|Rare Book & Manuscript Library|
At a Glance
This collection is arranged in 3 series.
Scope and Content
The collection consists of correspondence to and from Bodenheim and his wife Minna, a few files on individuals, and manuscripts and typescripts of Bodenheim's poetry, novels, plays, essays, and talks. Correspondence to Bodenheim is mostly from publishers with a few items from friends. Some personal correspondence from friends to Minna Bodenheim is also included. The vast majority of the correspondence is from from Maxwell Bodenheim to Minna Bodenheim, and runs from the 1920s to the mid 1930s.
Most of the collection is made up of the manuscript and typescript drafts of Bodenheim's novels, poems, and plays. Covering the period between 1917 and the mid 1930s, the drafts contain material that Bodenheim would go on to publish both as novels and books of poetry, as well as various essays and talks that would be published in journals over the course of Bodenheim's life. The manuscripts for Georgie MayM (1928), Crazy Man (1924), and Sixty Seconds (1929) are included, as well as some of the material from Bodenheim's first published book of poetry, Minna and Myself (1918).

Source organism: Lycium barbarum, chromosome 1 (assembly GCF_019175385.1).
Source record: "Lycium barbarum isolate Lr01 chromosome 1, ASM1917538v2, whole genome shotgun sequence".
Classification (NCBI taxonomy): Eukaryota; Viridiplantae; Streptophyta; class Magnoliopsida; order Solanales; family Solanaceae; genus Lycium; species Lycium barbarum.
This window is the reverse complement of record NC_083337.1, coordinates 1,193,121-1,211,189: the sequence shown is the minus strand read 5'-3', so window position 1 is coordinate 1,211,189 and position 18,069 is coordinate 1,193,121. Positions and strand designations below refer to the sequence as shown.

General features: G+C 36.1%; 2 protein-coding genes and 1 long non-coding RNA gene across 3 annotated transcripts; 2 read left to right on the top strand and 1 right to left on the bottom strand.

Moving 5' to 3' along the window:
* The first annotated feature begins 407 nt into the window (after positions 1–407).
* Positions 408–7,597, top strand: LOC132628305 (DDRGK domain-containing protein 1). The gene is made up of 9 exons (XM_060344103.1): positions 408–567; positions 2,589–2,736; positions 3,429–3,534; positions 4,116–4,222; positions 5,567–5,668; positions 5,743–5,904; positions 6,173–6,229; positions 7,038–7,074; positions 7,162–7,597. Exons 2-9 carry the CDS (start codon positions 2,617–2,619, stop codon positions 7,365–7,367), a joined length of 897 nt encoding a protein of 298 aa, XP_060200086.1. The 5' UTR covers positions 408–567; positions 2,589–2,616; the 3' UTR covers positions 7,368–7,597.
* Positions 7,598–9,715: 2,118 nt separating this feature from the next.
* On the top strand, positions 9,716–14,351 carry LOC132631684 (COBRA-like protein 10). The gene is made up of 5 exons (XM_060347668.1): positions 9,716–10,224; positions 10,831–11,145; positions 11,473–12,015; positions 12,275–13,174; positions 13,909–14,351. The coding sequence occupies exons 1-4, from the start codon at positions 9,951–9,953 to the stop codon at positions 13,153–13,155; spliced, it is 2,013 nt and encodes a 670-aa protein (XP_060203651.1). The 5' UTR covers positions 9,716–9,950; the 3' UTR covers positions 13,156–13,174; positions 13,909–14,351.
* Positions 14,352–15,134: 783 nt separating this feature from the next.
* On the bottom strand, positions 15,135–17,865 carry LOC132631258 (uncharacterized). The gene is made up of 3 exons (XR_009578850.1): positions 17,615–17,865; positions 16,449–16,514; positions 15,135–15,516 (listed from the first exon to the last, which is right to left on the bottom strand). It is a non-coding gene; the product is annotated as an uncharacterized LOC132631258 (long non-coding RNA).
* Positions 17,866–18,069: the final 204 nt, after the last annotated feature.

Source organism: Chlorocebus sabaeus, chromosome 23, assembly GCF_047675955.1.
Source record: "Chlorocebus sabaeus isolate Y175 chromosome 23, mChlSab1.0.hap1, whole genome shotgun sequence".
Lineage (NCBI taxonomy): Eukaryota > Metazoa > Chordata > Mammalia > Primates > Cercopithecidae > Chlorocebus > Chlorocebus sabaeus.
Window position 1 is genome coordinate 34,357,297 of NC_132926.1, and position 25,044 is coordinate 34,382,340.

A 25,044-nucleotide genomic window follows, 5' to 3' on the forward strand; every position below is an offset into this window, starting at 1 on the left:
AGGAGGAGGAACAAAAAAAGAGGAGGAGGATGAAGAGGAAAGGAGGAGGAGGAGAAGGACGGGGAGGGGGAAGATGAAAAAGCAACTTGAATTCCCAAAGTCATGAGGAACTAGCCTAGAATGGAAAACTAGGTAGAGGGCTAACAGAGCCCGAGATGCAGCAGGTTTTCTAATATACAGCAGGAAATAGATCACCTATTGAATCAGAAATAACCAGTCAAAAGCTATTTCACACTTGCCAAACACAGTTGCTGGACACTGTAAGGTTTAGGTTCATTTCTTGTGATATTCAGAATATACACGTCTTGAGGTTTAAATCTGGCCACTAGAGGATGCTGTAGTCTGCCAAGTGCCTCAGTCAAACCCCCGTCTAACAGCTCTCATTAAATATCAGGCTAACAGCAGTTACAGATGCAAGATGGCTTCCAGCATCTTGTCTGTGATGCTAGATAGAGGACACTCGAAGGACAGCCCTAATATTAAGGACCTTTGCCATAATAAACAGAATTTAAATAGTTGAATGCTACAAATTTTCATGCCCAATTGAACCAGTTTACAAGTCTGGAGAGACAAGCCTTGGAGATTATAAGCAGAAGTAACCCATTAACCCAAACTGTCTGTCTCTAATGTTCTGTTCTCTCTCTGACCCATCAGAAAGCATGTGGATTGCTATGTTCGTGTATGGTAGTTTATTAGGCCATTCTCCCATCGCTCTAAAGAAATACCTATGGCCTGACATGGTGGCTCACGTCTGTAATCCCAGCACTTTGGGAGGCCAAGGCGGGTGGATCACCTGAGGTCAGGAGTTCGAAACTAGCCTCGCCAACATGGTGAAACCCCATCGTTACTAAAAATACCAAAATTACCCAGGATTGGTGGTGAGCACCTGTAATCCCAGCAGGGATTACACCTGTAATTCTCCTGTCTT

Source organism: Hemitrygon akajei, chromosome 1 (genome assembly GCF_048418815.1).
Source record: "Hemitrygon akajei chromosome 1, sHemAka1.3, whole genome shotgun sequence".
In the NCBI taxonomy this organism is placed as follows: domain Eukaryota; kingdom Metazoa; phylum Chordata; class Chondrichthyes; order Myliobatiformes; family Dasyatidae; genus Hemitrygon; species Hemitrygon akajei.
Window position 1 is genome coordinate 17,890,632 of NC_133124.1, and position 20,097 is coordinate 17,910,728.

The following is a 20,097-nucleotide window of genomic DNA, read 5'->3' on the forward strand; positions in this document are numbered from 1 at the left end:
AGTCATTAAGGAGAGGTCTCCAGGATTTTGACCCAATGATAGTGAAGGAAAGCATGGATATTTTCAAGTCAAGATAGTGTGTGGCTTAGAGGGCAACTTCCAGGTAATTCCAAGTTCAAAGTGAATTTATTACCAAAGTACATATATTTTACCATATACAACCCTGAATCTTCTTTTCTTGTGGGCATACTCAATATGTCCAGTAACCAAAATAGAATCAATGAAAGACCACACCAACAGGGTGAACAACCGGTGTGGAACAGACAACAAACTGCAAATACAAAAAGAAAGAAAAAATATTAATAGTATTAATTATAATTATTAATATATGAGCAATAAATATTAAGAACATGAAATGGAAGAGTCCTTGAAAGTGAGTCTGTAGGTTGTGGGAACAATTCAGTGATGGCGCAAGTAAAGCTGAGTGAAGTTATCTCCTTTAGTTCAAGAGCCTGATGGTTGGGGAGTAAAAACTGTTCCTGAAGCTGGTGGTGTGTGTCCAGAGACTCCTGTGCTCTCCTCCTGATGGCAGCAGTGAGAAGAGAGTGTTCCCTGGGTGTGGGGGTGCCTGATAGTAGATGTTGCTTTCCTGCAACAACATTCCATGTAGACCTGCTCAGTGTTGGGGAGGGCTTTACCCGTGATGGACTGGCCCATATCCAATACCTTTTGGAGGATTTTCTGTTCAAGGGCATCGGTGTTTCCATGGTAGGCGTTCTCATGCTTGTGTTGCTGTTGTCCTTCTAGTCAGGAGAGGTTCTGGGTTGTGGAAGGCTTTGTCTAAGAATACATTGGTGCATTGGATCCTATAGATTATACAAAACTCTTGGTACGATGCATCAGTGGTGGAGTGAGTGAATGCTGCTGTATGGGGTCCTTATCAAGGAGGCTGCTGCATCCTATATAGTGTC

Using the Collection
Rare Book and Manuscript Library
Restrictions on Access
You will need to make an appointment in advance to use this collection material in the Rare Book and Manuscript Library reading room. You can schedule an appointment once you've submitted your request through your Special Collections Research Account.
This collection is located on-site.
This collection has no restrictions.
Terms Governing Use and Reproduction
Single photocopies may be made for research purposes. The RBML approves permission to publish that which it physically owns; the responsibility to secure copyright permission rests with the patron.
Identification of specific item; Date (if known); Maxwell Bodenheim Papers; Box and Folder; Rare Book and Manuscript Library, Columbia University Library.
Materials may have been added to the collection since this finding aid was prepared. Contact firstname.lastname@example.org for more information.
Glenn Howowitz Purchase, 9/20/2011 2011-2012-M036